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BofA's buy bolsters banktown

Banktown's bragging rights swelled Monday with word of Bank of America's $50 billion deal to buy Merrill Lynch, one of the world's largest brokerage firms.

The behemoth bank has long been a selling point for wooing newcomers and economic development to the Charlotte region. Buying Merrill rockets it to the nation's No. 1 banking spot by assets.

“I was thunderstruck,” said Russell Robinson, of Charlotte law firm Robinson, Bradshaw & Hinson and a longtime civic leader. “To have Merrill Lynch in effect as a subsidiary of Bank of America, headquartered in Charlotte, raises Charlotte's standing in the financial world tremendously.”

Bank of America, by far Charlotte's largest Fortune 500 company, provides some of the city's best-paying jobs, is a major player in charitable and civic causes and supports many other jobs, from restaurants to law firms. As with any merger, there are concerns about potential layoffs, but overall the feeling locally was positive.

The Merrill deal, brokered in haste amid an epic financial crisis, gives Bank of America a powerful slice of Wall Street and significantly expands its global footprint.

The deal comes as Charlotte has seen Wachovia, its other major bank, oust its top executive and call for massive layoffs as it deals with fallout from the mortgage meltdown. Bank of America also has taken hits in a crisis that has cost the industry hundreds of billions of dollars in falling asset values, adding to a gloomy mood in the nation's second largest financial center.

The Merrill deal won't fix the nation's financial woes, but it helps prevent further erosion, buying needed time for healing. It follows Bank of America's July purchase of troubled Countrywide Financial, which averted the potential collapse of the nation's largest mortgage lender.

And the big dollars in the Merrill acquisition, although a hefty discount from the brokerage firm's value a year ago, underscore Bank of America's relative health in a struggling industry. For Charlotte natives, such as Robinson, and other longtimers, the deal is powerful affirmation of a growth story that has shaped the city.

“I believe they're the only financial institution in America that had the power to pull this off,” said Steve Luquire, of Luquire George Andrews, a Charlotte marketing communications firm. “It's the Bank of America style. They're smart, they're bold, and they're aggressive.”

Luquire, long active in economic development issues, is a board member and former chairman of the Charlotte Regional Partnership.

“As a region, we're fortunate to have an institution…that's on the acquiring end,” he said. However, he added, “despite this deal, we're in such an unprecedented time that it's unsettling for everyone.”

At lunchtime Monday, bank employees interviewed along Tryon Street said they were still digesting the news. In general, they said it was a good sign the company has the money and strength to do big deals even as others struggle.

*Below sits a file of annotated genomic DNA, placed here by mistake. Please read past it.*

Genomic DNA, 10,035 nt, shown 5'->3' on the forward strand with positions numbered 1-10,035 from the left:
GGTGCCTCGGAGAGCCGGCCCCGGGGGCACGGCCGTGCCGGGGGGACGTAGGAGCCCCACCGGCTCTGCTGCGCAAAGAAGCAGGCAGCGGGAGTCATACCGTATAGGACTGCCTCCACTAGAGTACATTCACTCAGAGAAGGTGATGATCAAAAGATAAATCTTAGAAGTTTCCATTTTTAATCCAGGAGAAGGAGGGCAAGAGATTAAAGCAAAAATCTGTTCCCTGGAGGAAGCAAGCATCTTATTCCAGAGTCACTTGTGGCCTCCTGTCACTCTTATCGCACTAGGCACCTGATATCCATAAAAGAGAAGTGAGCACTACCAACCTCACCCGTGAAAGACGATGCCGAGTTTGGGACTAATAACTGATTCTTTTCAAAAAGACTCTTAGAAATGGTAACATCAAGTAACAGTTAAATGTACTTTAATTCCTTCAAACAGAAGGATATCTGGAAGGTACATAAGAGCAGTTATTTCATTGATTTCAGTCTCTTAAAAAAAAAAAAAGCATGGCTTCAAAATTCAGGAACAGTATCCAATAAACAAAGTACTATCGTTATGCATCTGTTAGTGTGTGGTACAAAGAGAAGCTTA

“Bank of America is taking over the world,” one employee joked.

The bank has said its headquarters will remain in Charlotte. Job losses typically follow mergers, but it's too early for specifics on the Merrill deal. Overall, the area's finance and insurance employment has risen this year, despite layoffs among banks and mortgage-related companies.

Nearly 66,000 people worked in the sector as of July, up more than 2 percent from a year earlier. That increase could be driven in part by brokerage business and hiring to help work out troubled mortgages, said Wachovia economist Mark Vitner.

Tony Crumbley, who joined the Charlotte Chamber staff 31 years ago, said we might also be gaining jobs as a result of other deals, such as the Countrywide acquisition. Generally, he said, banking employment here has risen over the years, despite layoffs, because of bank growth. The impact of this deal, like most, could take several years to play out.

“In the end, it could be a phenomenal coup for Charlotte and the banking industry here,” said Crumbley, the Chamber's vice president of research. He added, “I think it brings a measure of confidence, that Bank of America is willing to stick their neck out on a $50 billion deal.”

Charlotte has been a repeated winner through mergers among its top companies, said Pat McCrory, Charlotte's longtime mayor and now the state's Republican candidate for governor.

“It shows the strength of Charlotte,” McCrory said. “It shows we're big enough to be a major player but we've retained our quality of life…to make people want to raise their families here.”

Staff writer Jen Aronoff contributed.

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